2. Curiosity was Mess director Alex Swift's leftfield take on the success of NASA's Mars probe mission. Taking as its starting point the fact that it takes 13 minutes and 48 seconds for light-travel to cover the 250 million km between Earth and Mars, Alex undertook to leave the venue, go off for this time period and bring back a picture of the surface of Mars and describe what he could see.

3. Chris Thorpe's It is a Nice House initially seemed to fit well into his ever-expanding volume of spoken-word stories, many of which I reviewed during the week he curated at The Gate for Forest Fringe. That might perhaps be to do with his delivery as much as anything, but I think the set-up – a man decides to buy a house with another man because neither of them are getting younger, and it would be the sensible thing to do – also had plenty of Thorpe's trademark dark sense of humour and slightly off-kilter action too. And we're left a bit unsure as to how this relates to the news.

Gradually, it becomes more and more clear that the story is a very obvious political allegory about Nick Clegg's attempts to reform the House of Lords. The story of the two men becomes more and more absurd, and I don't think that Thorpe is suggesting that David Cameron has ever actually taken a shit on Nick Clegg's face, or makes him sleep in a basket in front of the telly, but it's worryingly easy to imagine.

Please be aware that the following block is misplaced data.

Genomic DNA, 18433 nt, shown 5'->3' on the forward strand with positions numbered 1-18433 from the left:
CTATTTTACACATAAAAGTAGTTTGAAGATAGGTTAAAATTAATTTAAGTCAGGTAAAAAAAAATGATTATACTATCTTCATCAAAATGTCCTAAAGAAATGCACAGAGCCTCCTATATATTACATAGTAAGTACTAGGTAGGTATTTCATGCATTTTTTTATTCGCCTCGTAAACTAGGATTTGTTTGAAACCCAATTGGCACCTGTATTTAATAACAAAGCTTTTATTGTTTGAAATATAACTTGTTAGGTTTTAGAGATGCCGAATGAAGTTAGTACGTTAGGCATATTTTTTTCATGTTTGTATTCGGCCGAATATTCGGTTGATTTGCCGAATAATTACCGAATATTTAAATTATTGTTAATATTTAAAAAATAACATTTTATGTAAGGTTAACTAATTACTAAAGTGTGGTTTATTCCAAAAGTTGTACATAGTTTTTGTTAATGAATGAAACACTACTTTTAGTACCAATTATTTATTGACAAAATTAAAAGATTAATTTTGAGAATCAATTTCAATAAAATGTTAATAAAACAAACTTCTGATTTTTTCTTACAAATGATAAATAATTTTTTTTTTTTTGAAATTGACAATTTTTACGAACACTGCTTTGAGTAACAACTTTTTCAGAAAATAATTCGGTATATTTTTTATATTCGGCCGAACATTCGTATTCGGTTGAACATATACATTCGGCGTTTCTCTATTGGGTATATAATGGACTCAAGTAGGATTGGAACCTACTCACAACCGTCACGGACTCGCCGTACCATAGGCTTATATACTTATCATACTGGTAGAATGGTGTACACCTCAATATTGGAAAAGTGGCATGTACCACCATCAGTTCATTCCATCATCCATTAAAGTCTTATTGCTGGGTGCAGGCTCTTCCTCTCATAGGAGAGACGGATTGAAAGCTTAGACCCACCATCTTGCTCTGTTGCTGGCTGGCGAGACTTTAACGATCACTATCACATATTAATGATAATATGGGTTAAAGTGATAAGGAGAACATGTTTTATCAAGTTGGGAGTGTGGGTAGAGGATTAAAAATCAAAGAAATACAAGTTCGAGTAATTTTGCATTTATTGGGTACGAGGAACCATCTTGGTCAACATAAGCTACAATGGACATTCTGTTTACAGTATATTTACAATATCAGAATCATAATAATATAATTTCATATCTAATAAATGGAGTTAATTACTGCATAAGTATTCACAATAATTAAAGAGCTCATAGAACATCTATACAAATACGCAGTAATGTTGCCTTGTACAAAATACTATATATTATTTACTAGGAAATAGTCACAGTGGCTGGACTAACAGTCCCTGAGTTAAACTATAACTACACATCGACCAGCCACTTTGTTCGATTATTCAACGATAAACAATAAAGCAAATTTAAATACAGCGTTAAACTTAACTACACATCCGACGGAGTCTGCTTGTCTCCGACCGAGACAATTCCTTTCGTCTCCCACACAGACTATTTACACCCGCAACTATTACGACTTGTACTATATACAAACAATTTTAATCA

4. The Picture Editors is totally different again. It a kind of game: Third Angel's Alex Kelly (again, a Forest Fringe at the Gate alumni) along with Gillian Lees – who I haven't come across before – sit in front of a laptop and try to describe photo illustrations of news stories in the most basic terms possible.

I'm not totally sure I got *why*. Or *what for*. But as an abstract collage of improvised, almost-poetry, it worked well as a kind of art-piece, much more than revealing (at least to me) anything political. Or anything media-studies-y about the choice of photographs in newspapers. It was also the first piece that didn't contain a hell of a lot of jokes.